Nobody's asking you to go on a hunger strike or chain yourself to the door of KP, but this dismissiveness is really ugly. Who cares about whether or not she got justice because she doesn't have to go to jail! Gross.

A lot of women who don't have anything like the power or status that she has and who face the kind of treatment and worse at VCs and other Silicon Valley employers are going to look at the outcome of this case and the kinds of things that people say about it and conclude rightly that if even someone like Pao can't be taken seriously then there's no point in even trying.
posted by rtha at 8:03 AM on March 29, 2015 [11 favorites]


I don't own it, but as a thought experiment, imagine someone on ask writing "my boss at work gave me a book with erotic drawings in it, does this mean anything?" and how the discussion would go.

Where this thought experiment breaks down, though, is that that is probably fourth or fifth on the list of this book's salient features, so that I don't really think that somebody would be looking to ask this in the first place. If we wanted an analogous book for our thought experiment, it would be like giving someone a gift of Japanese prints, a few of which had naked people-- paired with the writings of Octavio Paz or the ecstatic poetry of Rumi, who were certainly versed in eroticism, but only insofar as it was in service to their art and philosophy.
posted by Perko at 10:22 AM on March 29, 2015


From the "The Upshot" post that joseph conrad is fully awesome linked to:
Yet as heretical as it might sound in Silicon Valley, bureaucracy serves a purpose. Studies have found that women generally perform better in companies with more formal processes, and that women in science have better prospects for employment at start-ups that are more bureaucratic.
Adopting better HR policies and processes would also help SV tech firms reduce their exposure to lawsuits. I wonder what would happen if tech venture capital firms were to look at that part of the bottom line and start requiring that the startups they fund have competent HR staff and procedures from the get-go.
posted by metaquarry at 10:37 AM on March 29, 2015


Where this thought experiment breaks down, though, is that that is probably fourth or fifth on the list of this book's salient features, so that I don't really think that somebody would be looking to ask this in the first place. If we wanted an analogous book for our thought experiment, it would be like giving someone a gift of Japanese prints, a few of which had naked people-- paired with the writings of Octavio Paz or the ecstatic poetry of Rumi, who were certainly versed in eroticism, but only insofar as it was in service to their art and philosophy.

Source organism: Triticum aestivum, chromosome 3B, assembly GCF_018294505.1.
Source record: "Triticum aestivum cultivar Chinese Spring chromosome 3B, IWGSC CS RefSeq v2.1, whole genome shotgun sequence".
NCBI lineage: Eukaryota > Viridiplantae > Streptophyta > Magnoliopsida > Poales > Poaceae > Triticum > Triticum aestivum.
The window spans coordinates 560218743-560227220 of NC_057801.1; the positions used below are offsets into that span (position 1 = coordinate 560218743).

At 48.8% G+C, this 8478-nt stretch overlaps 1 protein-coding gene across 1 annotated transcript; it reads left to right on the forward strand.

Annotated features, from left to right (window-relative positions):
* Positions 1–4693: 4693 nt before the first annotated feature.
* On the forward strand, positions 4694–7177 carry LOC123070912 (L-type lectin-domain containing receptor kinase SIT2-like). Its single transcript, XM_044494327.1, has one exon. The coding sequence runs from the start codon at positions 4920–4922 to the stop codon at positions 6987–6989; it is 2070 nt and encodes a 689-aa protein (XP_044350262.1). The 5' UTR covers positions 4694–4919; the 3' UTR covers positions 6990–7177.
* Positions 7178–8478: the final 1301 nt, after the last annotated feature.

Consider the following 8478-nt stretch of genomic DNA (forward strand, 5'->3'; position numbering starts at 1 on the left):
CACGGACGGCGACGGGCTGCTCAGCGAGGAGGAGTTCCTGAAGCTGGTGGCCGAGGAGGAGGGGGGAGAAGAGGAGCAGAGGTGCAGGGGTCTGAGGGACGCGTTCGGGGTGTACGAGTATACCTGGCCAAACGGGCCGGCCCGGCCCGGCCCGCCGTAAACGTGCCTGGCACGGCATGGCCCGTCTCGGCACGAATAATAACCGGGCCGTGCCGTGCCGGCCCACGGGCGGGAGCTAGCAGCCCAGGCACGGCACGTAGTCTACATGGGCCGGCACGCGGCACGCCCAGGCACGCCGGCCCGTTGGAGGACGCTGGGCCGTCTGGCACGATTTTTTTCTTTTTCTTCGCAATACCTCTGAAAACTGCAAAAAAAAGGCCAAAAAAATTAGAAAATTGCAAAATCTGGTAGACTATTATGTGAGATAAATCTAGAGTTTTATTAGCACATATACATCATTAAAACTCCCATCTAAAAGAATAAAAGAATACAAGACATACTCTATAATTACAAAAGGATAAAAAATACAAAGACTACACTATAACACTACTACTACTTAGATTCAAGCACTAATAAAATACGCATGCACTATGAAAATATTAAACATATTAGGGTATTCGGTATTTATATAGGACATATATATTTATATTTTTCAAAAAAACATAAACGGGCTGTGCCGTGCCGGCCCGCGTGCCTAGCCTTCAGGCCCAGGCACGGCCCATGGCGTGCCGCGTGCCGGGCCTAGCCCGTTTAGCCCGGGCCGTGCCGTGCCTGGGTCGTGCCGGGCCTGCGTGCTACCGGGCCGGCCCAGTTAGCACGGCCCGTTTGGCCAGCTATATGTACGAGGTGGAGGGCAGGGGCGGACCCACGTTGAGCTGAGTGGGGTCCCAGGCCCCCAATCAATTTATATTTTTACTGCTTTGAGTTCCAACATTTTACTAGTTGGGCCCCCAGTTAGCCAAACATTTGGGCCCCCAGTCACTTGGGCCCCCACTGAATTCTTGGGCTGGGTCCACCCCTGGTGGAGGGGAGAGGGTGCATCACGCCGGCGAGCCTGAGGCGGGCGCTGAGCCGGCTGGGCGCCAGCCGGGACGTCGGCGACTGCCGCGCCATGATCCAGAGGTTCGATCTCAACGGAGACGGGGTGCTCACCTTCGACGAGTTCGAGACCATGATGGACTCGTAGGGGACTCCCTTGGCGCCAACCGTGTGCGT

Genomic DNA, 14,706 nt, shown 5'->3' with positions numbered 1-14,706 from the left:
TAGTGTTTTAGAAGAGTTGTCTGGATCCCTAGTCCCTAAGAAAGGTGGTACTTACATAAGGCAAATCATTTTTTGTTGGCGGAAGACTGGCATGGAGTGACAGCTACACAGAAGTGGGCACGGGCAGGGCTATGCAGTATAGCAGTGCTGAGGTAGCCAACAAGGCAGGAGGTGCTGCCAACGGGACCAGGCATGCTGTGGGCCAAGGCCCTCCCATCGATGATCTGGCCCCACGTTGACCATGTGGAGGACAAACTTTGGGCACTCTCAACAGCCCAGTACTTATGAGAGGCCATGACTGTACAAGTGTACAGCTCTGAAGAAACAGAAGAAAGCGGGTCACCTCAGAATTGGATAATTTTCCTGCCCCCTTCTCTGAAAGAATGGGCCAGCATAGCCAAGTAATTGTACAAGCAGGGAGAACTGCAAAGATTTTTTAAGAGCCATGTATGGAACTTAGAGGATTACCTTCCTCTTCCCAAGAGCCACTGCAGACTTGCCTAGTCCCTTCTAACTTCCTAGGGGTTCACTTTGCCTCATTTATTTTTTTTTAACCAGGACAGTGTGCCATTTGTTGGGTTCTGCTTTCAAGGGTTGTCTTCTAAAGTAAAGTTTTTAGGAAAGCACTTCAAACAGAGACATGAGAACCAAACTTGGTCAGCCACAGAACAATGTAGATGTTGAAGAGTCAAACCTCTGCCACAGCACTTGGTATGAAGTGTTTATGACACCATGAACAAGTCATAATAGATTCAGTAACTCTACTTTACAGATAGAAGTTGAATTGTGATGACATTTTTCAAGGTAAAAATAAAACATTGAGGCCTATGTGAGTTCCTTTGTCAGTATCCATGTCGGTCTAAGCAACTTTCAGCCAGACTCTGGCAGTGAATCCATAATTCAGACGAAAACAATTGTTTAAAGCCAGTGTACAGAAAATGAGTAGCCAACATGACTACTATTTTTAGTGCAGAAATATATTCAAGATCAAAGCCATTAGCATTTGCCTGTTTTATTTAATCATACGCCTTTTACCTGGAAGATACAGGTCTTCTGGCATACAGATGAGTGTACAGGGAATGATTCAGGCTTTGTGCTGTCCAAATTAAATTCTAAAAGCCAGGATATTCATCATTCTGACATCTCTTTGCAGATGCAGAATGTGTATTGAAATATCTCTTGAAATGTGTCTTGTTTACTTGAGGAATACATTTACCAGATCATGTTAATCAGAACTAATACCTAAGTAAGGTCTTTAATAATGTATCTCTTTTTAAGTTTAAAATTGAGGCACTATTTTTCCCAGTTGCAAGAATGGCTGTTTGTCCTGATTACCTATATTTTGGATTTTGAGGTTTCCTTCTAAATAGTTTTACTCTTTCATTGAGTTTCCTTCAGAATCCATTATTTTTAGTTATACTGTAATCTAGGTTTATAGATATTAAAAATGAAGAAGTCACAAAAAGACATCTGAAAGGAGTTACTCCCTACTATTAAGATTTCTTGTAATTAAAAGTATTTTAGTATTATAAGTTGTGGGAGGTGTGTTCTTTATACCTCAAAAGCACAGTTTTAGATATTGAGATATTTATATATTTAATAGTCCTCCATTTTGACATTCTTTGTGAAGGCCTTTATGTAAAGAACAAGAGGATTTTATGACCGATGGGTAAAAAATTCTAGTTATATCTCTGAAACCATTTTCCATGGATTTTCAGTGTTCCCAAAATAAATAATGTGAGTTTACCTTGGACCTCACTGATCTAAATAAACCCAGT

And that still would be really questionable in the context of a manager giving a gift to a subordinate of the opposite gender. Unless there are some really big extenuating circumstances, along the line of the two individuals knowing each other well and the recipient having strong interests in the subjects, that sort of gift is just a bomb looking for a spark. It's amazing how quick we are to look for reasons to dismiss problematic actions as overreactions when it comes to sex and gender in the workplace.

As for the point with bureaucracy, it comes back to the point about not being able to get away from power structures, because ultimately organization is the force multiplier. Creating defined structures makes the structure clear, and allows for everyone to understand the rules, at least better when those structures are only informally defined (and thus up for rewriting when it pleases those in power.)
posted by NoxAeternum at 10:52 AM on March 29, 2015 [1 favorite]


It's amazing how quick we are to look for reasons to dismiss problematic actions as overreactions when it comes to sex and gender in the workplace.

Conversely, it's amazing how quick we are to allow ourselves to completely disallow any trace of sexuality whatsoever from our 9 to 5 existence and pretend like this is natural or of overall benefit to humanity, and not merely an extension of our puritanical legacy-- a legacy unaware of the psychological fact that that which is repressed often becomes manifest regardless.

Was John Ashcroft covering up the naked Spirit of Justice at press conferences actually just a noble bureaucrat defusing a bomb looking for a spark?

I won't deny it's questionable to some, but I think it's a long way from even a 51/49 burden of proof in terms of an instance of workplace harassment.

Business Insider put together an 18-picture slideshow of the books "questionable" elements. Their writers do seem to think it was inappropriate, but I would encourage anyone interested in the question to make their own judgements.
posted by Perko at 11:13 AM on March 29, 2015 [1 favorite]


Yeah, that slideshow? An older guy longing for a woman, eating her, and touching her pussy? From a senior male employee to a junior female employee?